Science News
from research organizations

Cannabis Could Increase Risks Of Psychotic Illness By 40 Percent

Date:
August 1, 2007
Source:
Cardiff University
Summary:
Cannabis could increase risk of psychotic illness later in life by 40 per cent. There is now enough evidence to warn young people that using cannabis could increase their risk of developing a psychotic illness later in life. Cannabis, or marijuana, is the most commonly used illegal substance in most countries, including the UK and USA.
Share:
         
Total shares:  
FULL STORY

Cannabis could increase risk of psychotic illness later in life by 40 per cent.

There is now enough evidence to warn young people that using cannabis could increase their risk of developing a psychotic illness later in life, a collaborative Cardiff University study has found.

Cannabis, or marijuana, is the most commonly used illegal substance in most countries, including the UK and USA. In studies over the last decade up to 20 per cent of young people (aged 14-21) in different parts of the world have used cannabis regularly (at least once per week) or used heavily (on more than 100 occasions in total).

Dr Stanley Zammit in the School of Medicine’s Department of Psychological Medicine and colleagues at the Universities of Bristol, Cambridge and Imperial College, London analysed 35 studies dated up to the end of 2006. The researchers assessed the strength of evidence for a causal relationship between cannabis use and the occurrence of psychotic or other mental health disorders.

The study, funded by the Department of Health, found that individuals who had used cannabis were 41 per cent more likely than those who had never used the drug to have any psychosis (presence of delusions or hallucinations). The risk increased relative to dose, with the most frequent cannabis users more than twice as likely to have a psychotic outcome. Depression, suicidal thoughts, and anxiety outcomes were examined separately, and findings for these outcomes were less consistent, with fewer attempts made to address non-causal explanations than for psychosis.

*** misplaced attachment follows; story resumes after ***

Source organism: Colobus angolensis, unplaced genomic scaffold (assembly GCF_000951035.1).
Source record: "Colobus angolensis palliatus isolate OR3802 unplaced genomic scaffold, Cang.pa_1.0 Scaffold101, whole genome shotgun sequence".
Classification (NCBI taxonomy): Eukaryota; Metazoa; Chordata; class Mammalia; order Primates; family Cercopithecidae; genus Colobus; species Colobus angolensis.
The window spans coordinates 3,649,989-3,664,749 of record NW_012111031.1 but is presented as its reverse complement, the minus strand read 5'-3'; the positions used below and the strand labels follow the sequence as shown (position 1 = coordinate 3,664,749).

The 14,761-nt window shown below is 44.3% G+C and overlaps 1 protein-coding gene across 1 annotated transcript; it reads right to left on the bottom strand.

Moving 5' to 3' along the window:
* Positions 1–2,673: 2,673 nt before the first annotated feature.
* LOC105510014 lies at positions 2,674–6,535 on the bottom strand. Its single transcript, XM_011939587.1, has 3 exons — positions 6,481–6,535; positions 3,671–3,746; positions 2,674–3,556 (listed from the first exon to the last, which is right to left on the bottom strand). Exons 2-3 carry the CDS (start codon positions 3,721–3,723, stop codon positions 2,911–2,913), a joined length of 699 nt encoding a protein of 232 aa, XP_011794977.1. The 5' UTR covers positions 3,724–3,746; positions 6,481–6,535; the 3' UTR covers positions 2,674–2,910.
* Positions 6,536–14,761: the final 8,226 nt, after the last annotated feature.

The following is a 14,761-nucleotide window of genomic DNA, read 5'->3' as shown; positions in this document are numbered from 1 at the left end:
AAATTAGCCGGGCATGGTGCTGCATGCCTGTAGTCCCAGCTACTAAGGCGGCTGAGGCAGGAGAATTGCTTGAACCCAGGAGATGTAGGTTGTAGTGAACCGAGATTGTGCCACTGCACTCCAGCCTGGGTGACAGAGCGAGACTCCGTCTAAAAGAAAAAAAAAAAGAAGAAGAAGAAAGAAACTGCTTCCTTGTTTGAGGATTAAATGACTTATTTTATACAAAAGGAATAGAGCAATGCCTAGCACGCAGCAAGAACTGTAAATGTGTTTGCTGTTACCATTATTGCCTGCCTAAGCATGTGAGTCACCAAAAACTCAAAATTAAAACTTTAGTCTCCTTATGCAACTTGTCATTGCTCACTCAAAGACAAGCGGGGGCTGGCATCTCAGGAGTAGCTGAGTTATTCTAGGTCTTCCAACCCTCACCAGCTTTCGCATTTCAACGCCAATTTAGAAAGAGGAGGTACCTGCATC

Dr Zammit, School of Medicine said: “The studies we looked at showed a consistent association between cannabis use and psychotic symptoms, including disabling psychotic disorders such as schizophrenia.”

“Despite the inevitable uncertainty, policymakers need to provide the public with advice about this widely used drug. We believe that there is now enough evidence to inform people that using cannabis could increase their risk of developing a psychotic illness later in life.”

If having ever used cannabis increases the risk of a psychotic outcome by 41 per cent as indicated by the results of the study, about 14 per cent of psychotic outcomes in young adults in the UK would not occur if cannabis were not consumed.


Story Source:

The above story is based on materials provided by Cardiff University. Note: Materials may be edited for content and length.


Cite This Page:

Cardiff University. "Cannabis Could Increase Risks Of Psychotic Illness By 40 Percent." ScienceDaily. ScienceDaily, 1 August 2007. <www.sciencedaily.com/releases/2007/07/070731125526.htm>.
Cardiff University. (2007, August 1). Cannabis Could Increase Risks Of Psychotic Illness By 40 Percent. ScienceDaily. Retrieved April 27, 2015 from www.sciencedaily.com/releases/2007/07/070731125526.htm
Cardiff University. "Cannabis Could Increase Risks Of Psychotic Illness By 40 Percent." ScienceDaily. www.sciencedaily.com/releases/2007/07/070731125526.htm (accessed April 27, 2015).

Share This Page:


Mind & Brain News
April 27, 2015

Latest Headlines
updated 12:56 pm ET